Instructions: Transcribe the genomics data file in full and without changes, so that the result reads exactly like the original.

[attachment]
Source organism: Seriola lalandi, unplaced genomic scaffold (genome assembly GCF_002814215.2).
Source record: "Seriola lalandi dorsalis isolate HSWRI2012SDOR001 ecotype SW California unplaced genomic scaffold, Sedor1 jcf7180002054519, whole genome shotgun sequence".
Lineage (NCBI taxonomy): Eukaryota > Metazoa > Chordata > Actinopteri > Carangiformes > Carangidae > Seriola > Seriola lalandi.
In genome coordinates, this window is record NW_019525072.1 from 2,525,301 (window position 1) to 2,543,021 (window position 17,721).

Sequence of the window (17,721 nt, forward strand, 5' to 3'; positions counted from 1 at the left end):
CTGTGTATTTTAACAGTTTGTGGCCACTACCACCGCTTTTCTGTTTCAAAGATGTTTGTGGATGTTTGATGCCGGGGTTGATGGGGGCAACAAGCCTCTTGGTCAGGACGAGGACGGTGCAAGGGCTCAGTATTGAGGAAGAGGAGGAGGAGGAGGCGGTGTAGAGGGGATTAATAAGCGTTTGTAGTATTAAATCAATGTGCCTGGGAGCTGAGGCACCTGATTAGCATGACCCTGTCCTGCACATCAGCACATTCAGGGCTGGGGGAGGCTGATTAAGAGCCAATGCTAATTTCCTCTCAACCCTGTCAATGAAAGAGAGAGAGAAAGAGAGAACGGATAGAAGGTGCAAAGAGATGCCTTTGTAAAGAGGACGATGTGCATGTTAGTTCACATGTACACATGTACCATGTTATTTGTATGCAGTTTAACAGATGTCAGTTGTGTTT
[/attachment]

Source organism: Seriola lalandi, unplaced genomic scaffold (genome assembly GCF_002814215.2).
Source record: "Seriola lalandi dorsalis isolate HSWRI2012SDOR001 ecotype SW California unplaced genomic scaffold, Sedor1 jcf7180002054519, whole genome shotgun sequence".
Lineage (NCBI taxonomy): Eukaryota > Metazoa > Chordata > Actinopteri > Carangiformes > Carangidae > Seriola > Seriola lalandi.
In genome coordinates, this window is record NW_019525072.1 from 2,525,301 (window position 1) to 2,543,021 (window position 17,721).

Sequence of the window (17,721 nt, forward strand, 5' to 3'; positions counted from 1 at the left end):
CTGTGTATTTTAACAGTTTGTGGCCACTACCACCGCTTTTCTGTTTCAAAGATGTTTGTGGATGTTTGATGCCGGGGTTGATGGGGGCAACAAGCCTCTTGGTCAGGACGAGGACGGTGCAAGGGCTCAGTATTGAGGAAGAGGAGGAGGAGGAGGCGGTGTAGAGGGGATTAATAAGCGTTTGTAGTATTAAATCAATGTGCCTGGGAGCTGAGGCACCTGATTAGCATGACCCTGTCCTGCACATCAGCACATTCAGGGCTGGGGGAGGCTGATTAAGAGCCAATGCTAATTTCCTCTCAACCCTGTCAATGAAAGAGAGAGAGAAAGAGAGAACGGATAGAAGGTGCAAAGAGATGCCTTTGTAAAGAGGACGATGTGCATGTTAGTTCACATGTACACATGTACCATGTTATTTGTATGCAGTTTAACAGATGTCAGTTGTGTTT